From Publishers Weekly
Actor and playwright Fierstein (Torch Song Trilogy) turns a gimlet eye to Hans Christian Andersen in this ducky tale. Elmer, crowned by a wispy comb of feathers and wearing a pink backpack with daisies on it, is "one happy duckling doing all the things he loved to do," such as baking cookies and staging puppet shows. When Papa Duck, an imposing mallard, forces him to try baseball, Elmer promptly strikes out and heads for home, unfazed. Later, he hears his father complaining ("They all called him sissy! Now I'm the laughingstock of the whole flock") and endures threats from a school bully with a feathery flat-top and muscular chest. Elmer runs away and sets up housekeeping in a hollow tree, but comes to the rescue when his father gets shot by hunters and cannot fly south for the winter. Cole (Moosetache), assigned the daunting task of capturing Elmer's sensitive nature and the other ducks' bewilderment or scorn, keeps his zaniness in check. He makes a sympathetic hero of the skinny yellow nonconformist and suggests Elmer's wit in antic images of the duck kidding around with his convalescing dad. Fierstein handles serious and silly moments with aplomb, and shows Elmer staying true to his identity. In a campy, triumphant ending, the resourceful duckling loudly proclaims, "I am a big sissy and proud of it!" Ages 5-8.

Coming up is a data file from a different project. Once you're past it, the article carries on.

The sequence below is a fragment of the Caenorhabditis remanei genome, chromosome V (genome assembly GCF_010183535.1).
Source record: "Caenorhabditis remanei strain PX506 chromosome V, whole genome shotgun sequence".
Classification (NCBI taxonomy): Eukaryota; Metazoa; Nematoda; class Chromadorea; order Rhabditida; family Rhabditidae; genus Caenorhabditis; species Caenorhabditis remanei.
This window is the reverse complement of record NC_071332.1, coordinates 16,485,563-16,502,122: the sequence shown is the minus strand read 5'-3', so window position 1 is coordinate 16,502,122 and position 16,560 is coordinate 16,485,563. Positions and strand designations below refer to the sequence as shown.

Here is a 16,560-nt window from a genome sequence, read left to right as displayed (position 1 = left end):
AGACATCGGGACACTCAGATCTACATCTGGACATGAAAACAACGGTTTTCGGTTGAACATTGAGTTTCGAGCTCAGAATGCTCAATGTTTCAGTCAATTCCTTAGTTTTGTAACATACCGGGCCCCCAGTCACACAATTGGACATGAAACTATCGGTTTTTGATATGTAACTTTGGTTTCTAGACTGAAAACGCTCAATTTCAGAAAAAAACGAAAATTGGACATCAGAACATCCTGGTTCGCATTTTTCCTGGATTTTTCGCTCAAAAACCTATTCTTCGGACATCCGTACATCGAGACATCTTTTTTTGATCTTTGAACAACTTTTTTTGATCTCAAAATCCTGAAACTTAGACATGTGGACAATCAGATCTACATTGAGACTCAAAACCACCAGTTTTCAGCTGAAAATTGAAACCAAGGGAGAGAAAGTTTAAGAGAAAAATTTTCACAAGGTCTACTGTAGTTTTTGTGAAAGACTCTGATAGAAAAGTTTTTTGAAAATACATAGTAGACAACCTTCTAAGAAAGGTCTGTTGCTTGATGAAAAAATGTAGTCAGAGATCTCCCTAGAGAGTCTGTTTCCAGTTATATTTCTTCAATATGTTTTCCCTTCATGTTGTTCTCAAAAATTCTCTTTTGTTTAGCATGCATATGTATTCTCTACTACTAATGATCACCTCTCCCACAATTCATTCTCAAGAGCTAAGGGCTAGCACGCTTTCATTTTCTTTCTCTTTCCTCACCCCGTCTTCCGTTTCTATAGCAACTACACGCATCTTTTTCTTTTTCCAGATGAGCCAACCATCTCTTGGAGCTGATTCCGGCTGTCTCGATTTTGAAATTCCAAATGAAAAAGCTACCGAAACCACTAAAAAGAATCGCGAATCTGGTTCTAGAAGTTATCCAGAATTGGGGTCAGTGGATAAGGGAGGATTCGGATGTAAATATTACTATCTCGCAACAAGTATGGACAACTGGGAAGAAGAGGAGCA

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From School Library Journal
Kindergarten-Grade 3-Elmer is not like the other male ducklings. "They boxed while Elmer baked. When they built forts, Elmer made sand castles. They had a football game, and Elmer put on a puppet show." When they call him a sissy, his mother insists that he is simply special, and "being special sometimes scares those who are not." Eventually, he is threatened by the local bully, Drake, and when he runs instead of fighting, his embarrassed father declares, "He's no son of mine!" Heartbroken, Elmer runs away and sets up house deep in the forest. As the air turns cooler, he sneaks to the great pond to view his parents one last time before they fly south and sees his father shot by hunters. He takes him home and nurses him back to health, and when the flock returns in the spring, Elmer's father boasts about his son's bravery and loyalty. Fierstein's book, based on his award-winning animated HBO special, sends out a positive message about differences and acceptance. The cartoon images are bright and colorful. The characters are engaging, and their faces and body language are wonderfully expressive. Snappy dialogue and enhancing details abound, from Elmer's flowered backpack, to the framed picture of his parents he packs in his pillowcase before his departure. With its universal message, upbeat conclusion, and snappy illustrations, this book is sure to be a hit with children.Heather E. Miller, Homewood Public Library, AL
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